Avoid preheated water: It’s essential to ensure that the water heater is not being fed with preheated water. This particular water heater is designed for cold water feed only. Verify that the water supply feeding into the heater is cold water, as feeding preheated water can impact the heater’s performance and lead to various issues.

03. Temperature Dial Set Too Low

If the temperature dial is set too low, the water heater will not heat the water to a sufficient temperature. This can result in a reduced hot water supply, especially during peak usage times or in colder climates.

Setting the temperature dial too low means the water heater needs to work harder and for longer periods to reach the desired temperature. This can result in increased energy consumption and higher utility bills.

How To Fix:

To increase the temperature of a water heater, follow these steps:

Locate the temperature dial: The temperature dial is typically located on the front of the water heater. It may be a knob or a dial with temperature markings.

Turn off the power: Before making any adjustments, it’s important to turn off the power to the water heater. Locate the circuit breaker for the water heater in your electrical panel and switch it off.

Adjust the temperature dial: Once the power is turned off, you can safely adjust the temperature dial. Turn the dial clockwise to increase the temperature setting. Most temperature dials have temperature markings or indicators that can help you select the desired temperature.

Test the hot water: Once the water has heated up, test the hot water at various taps to ensure the temperature is to your liking. Be cautious when using hot water, as higher temperatures can increase the risk of scalding. Remember to turn off the power before making any changes.

04. High Water Flow Rate

When the water flow rate is too high, the water may pass through the water heater too quickly, resulting in inadequate heating. The water may not have had enough time to absorb sufficient heat from the heating elements, leading to lukewarm or cold water.

Also, with a high flow rate, the water heater may struggle to maintain a consistent temperature. Fluctuations in temperature can occur, especially when multiple hot water outlets are being used simultaneously. In some cases, a water heater may have a maximum flow rate limit. If the actual flow rate exceeds this limit, the water heater may not be able to supply hot water at the desired temperature, resulting in reduced hot water output.

How To Fix:

Adjusting the water flow to stay within the water heater’s specifications is important to ensure proper operation and prevent potential problems. Each water heater has its own recommended flow rate, which is typically indicated in the manufacturer’s instructions or specifications.

Consult the bosch tankless water heater customer service center to determine the recommended flow rate for your specific model. This information will help you understand the desired water flow range.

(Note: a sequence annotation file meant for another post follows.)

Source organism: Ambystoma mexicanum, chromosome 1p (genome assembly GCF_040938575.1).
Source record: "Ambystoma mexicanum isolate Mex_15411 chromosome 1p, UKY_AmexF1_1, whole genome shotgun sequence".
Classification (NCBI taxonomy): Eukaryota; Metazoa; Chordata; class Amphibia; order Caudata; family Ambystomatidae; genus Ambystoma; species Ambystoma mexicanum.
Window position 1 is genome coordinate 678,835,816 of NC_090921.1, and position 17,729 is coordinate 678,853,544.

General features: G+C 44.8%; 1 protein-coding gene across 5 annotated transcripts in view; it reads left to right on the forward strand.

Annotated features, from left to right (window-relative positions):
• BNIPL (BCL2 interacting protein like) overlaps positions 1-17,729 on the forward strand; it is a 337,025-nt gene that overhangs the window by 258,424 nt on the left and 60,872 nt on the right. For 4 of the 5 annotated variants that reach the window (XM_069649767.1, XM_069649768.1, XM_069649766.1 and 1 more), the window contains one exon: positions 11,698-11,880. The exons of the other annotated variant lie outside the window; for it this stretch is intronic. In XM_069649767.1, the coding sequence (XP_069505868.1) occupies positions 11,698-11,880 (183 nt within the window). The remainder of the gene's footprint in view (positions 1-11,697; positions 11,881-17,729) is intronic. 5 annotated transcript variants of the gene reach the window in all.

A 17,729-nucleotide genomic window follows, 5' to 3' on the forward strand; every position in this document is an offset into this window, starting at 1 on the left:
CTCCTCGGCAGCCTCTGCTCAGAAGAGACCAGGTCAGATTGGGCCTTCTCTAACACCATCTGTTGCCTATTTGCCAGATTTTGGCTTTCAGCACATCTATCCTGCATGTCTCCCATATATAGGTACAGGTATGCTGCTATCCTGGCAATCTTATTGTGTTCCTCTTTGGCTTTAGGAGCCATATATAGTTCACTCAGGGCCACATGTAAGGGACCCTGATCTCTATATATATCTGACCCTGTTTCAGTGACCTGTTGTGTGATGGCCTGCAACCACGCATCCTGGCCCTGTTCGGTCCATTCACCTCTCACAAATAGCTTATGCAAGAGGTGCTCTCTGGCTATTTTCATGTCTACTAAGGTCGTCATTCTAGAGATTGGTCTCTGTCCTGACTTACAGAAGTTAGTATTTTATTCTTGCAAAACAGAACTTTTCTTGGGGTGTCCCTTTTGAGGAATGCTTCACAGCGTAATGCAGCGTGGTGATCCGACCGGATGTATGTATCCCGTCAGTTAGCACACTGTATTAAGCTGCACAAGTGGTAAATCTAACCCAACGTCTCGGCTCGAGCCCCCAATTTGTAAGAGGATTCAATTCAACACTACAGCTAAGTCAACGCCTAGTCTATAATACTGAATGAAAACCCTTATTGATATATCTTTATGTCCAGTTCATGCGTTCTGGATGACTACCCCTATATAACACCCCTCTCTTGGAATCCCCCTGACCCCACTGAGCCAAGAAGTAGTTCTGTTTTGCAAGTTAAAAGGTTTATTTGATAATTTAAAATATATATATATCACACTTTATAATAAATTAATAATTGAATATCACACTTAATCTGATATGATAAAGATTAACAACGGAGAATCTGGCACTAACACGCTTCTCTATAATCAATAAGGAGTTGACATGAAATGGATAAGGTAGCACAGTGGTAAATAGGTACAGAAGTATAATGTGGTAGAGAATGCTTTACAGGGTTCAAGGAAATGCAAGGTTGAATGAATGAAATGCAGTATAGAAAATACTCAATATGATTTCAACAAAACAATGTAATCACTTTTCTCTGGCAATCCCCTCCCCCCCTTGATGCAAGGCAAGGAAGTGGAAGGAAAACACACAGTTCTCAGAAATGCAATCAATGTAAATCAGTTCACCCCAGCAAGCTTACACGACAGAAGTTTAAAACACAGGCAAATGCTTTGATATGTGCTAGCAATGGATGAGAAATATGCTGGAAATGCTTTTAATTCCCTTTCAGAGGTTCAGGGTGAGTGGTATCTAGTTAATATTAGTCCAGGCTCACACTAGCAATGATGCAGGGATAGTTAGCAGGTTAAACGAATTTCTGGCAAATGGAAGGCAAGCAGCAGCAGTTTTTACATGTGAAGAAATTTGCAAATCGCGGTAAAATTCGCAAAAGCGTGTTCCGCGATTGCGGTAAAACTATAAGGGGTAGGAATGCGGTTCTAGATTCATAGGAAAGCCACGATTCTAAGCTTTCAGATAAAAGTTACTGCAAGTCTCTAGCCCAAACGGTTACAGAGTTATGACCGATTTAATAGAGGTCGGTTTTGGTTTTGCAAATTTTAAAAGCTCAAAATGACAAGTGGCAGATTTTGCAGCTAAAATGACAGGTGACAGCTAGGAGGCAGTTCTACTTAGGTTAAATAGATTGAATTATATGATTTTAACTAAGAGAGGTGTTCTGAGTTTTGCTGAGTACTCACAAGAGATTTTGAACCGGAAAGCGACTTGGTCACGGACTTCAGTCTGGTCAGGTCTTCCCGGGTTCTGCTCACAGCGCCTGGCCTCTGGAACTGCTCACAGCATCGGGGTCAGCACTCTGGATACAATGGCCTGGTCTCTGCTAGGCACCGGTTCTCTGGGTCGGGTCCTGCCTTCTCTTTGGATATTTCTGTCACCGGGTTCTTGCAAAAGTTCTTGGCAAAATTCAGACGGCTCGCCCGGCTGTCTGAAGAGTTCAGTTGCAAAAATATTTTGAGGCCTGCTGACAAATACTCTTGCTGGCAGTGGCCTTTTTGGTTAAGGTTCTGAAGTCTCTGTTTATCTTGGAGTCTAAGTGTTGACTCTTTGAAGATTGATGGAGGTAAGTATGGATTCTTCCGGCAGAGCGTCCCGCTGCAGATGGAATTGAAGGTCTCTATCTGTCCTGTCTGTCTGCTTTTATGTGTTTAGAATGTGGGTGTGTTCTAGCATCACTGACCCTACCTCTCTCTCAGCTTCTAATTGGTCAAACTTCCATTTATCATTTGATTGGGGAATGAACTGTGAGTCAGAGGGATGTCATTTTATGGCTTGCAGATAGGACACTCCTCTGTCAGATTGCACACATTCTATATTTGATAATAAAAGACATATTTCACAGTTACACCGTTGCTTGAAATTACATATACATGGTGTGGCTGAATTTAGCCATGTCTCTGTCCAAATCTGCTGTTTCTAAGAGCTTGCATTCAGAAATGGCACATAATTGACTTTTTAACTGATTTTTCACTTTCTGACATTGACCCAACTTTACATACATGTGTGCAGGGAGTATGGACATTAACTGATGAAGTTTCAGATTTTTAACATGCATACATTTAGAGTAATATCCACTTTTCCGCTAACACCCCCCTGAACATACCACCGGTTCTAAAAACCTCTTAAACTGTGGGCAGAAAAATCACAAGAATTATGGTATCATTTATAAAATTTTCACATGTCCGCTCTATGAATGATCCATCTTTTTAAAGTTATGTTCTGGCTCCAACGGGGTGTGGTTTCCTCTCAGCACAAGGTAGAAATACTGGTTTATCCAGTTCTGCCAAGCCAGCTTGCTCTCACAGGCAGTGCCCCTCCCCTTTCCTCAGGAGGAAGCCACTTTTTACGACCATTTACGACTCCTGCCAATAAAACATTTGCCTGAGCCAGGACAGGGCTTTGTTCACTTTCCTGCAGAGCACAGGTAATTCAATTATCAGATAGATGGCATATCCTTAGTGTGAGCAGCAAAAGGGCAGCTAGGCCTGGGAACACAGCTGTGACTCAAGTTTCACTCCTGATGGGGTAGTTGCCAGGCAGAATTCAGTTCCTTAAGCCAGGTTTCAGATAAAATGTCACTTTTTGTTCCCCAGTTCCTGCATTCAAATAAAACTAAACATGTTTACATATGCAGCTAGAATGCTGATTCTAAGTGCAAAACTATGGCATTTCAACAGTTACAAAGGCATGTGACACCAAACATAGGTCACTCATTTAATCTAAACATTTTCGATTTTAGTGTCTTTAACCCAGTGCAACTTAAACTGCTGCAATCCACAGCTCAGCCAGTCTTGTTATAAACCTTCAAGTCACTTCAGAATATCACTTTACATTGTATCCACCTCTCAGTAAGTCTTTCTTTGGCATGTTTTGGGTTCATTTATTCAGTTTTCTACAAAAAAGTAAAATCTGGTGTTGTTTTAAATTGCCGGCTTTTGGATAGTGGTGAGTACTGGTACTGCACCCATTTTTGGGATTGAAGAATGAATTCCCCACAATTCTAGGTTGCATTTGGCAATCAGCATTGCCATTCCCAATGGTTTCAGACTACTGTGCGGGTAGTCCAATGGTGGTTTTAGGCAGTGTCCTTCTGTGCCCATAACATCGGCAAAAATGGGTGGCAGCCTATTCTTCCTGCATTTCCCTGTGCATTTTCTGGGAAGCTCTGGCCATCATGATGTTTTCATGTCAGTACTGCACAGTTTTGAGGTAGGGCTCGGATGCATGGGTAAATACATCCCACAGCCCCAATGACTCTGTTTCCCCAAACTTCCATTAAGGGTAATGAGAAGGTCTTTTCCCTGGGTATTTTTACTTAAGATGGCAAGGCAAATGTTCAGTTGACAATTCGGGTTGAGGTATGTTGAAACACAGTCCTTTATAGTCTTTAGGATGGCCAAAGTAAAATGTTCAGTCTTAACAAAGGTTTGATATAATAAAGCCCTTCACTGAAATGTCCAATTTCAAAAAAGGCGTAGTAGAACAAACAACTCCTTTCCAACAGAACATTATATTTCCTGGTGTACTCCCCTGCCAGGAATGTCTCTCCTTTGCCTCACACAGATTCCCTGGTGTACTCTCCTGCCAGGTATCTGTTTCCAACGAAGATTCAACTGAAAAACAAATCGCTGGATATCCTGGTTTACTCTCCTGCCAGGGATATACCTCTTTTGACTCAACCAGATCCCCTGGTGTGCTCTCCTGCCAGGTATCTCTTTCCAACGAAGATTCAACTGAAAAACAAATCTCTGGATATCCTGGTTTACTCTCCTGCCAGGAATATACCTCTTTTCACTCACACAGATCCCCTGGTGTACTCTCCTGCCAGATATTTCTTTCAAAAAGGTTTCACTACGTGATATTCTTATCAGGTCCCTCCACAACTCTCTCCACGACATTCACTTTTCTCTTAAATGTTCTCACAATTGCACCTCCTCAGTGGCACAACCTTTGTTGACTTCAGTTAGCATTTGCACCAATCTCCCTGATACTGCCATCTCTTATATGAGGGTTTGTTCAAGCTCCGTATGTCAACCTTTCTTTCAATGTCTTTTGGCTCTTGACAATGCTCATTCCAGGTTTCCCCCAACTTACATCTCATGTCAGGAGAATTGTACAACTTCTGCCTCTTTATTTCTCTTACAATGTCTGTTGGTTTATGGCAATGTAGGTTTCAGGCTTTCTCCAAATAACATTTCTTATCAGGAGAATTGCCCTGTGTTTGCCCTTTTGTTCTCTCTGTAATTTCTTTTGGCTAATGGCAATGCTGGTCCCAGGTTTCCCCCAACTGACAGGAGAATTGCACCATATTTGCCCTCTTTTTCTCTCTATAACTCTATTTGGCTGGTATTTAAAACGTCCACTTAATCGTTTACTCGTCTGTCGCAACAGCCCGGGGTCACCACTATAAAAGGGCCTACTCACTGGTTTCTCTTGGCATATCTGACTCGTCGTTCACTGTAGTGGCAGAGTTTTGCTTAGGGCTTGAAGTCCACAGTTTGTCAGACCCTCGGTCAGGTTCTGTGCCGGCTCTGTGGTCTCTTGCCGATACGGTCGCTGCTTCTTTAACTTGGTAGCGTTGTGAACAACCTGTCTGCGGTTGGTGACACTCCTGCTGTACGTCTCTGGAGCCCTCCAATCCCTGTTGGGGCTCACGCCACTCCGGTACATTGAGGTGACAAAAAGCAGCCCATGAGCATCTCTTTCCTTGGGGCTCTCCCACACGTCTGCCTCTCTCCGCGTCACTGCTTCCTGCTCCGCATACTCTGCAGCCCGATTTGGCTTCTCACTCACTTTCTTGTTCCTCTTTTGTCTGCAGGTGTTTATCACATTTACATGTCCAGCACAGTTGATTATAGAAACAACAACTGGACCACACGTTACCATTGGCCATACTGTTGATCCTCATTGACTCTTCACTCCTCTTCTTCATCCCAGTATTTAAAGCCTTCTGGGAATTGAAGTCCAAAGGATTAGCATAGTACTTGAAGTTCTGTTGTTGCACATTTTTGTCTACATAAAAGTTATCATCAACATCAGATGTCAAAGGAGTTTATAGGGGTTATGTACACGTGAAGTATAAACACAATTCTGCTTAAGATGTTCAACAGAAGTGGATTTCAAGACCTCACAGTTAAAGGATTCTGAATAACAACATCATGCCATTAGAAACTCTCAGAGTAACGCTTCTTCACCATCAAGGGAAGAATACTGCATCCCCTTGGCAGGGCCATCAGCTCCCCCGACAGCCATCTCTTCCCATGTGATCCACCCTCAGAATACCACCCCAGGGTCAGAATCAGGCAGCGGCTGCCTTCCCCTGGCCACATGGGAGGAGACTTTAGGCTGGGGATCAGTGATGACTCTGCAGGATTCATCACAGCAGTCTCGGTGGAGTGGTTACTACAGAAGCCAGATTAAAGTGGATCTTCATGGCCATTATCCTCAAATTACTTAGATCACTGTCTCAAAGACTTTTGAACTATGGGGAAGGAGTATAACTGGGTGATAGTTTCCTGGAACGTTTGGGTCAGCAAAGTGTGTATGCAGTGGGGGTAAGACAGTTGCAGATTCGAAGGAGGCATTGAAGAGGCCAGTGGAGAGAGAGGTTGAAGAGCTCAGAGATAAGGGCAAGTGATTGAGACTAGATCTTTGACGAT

Resetting Bosch Tankless Water Heater After Troubleshooting

You may need to reset a Bosch water heater after troubleshooting a problem with the unit not heating water sufficiently because the system may have automatically shut off as a safety precaution. 

Resetting a Bosch tankless water heater is a simple process that requires basic knowledge of electrical appliances. 

To reset the unit, all you need to do is press the red buttons on the thermal cutouts of the heating elements. Check out our guide on how to use Bosch tankless water heater reset button to learn more about it.


What is the temperature limit on Bosch tankless water heaters? 

The temperature limit on Bosch water heaters ranges from 100-120°F (38-58°C) depending on the specific model and type. Users can typically adjust the temperature but should do so carefully to avoid scalding and reduce wear on the unit.

Do Bosch tankless water heaters provide enough hot water?

Yes, Bosch tankless water heaters are designed to provide enough hot water for most household needs. Generally, most tankless water heaters can provide hot water at a rate of 2–5 gallons (7.6–15.2 litres) per minute, which is enough for most household needs.

Do Bosch tankless water heaters take longer to heat up?

The time it takes for Bosch tankless water heaters to heat water depends on its flow rate, power source, and incoming water temperature. Distance to the point of use also affects the time it takes for hot water to arrive.

Why is the Bosch tankless water heater heating slow?

It is true that Bosch tankless water heaters can take a bit longer to deliver hot water than traditional tank-style water heaters. it is because the water needs to be heated on-demand, as it flows through the unit, which can take a few seconds. 

Wrapping Up

In the guide, I’ve explained every possible problem with a solution related to your Bosch tankless water heater not hot enough issue. I believe, now you can fix the problem by yourself.

Besides, with proper maintenance of your water heater, you can avoid a number of unwanted issues with your heater & enjoy a continuous supply of hot water for your household’s needs.

Best of Luck!